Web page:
Let us consider in greater detail what takes place at the anode when corrosion occurs. For instance, reconsider the corrosion reaction for iron. This reaction involves the reduction of hydrogen ions to hydrogen gas, according to the model shown here. This hydrogen evolution reaction occurs with a wide variety of metals and acids, including hydrochloric, sulfuric, perchloric, hydrofluoric, formic, and other acids. The individual anodic reactions for iron and aluminum are listed as follows: (reference)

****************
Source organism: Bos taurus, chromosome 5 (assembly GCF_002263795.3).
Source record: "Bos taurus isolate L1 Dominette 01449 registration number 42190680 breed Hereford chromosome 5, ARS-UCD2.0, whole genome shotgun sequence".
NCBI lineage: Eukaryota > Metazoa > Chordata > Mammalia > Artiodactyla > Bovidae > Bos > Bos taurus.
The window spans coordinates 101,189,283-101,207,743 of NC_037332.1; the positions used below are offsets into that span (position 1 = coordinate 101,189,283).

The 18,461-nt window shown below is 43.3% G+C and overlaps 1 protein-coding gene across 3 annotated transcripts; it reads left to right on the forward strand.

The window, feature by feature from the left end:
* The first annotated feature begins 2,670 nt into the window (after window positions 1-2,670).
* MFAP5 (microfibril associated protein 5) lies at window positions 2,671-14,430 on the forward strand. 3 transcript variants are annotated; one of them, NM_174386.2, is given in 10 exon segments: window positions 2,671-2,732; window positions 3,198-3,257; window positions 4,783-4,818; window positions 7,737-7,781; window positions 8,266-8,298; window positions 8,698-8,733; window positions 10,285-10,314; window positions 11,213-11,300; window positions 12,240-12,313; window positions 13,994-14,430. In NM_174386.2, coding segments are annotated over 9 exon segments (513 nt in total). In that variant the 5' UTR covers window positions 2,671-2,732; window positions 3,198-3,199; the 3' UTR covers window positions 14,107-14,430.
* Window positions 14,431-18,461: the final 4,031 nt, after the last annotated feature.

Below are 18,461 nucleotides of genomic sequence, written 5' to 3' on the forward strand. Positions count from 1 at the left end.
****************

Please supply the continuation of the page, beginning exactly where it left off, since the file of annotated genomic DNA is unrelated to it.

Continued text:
Examining the above equations shows that the anodic reaction occurring during corrosion can be written in the general form:
That is, the corrosion of metal M results in the oxidation of metal M to an ion with a valence charge of n+ and the release of n electrons. The value of n, of course, depends primarily on the nature of the metal. Some metals, such as silver, are univalent, while others such as iron, titanium, and uranium are multivalent and possess positive charges as high as +6. Equation is general and applies to all corrosion reactions.
Why are there always a minimum of two electrochemical reactions to explain even the simplest corrosion reaction?
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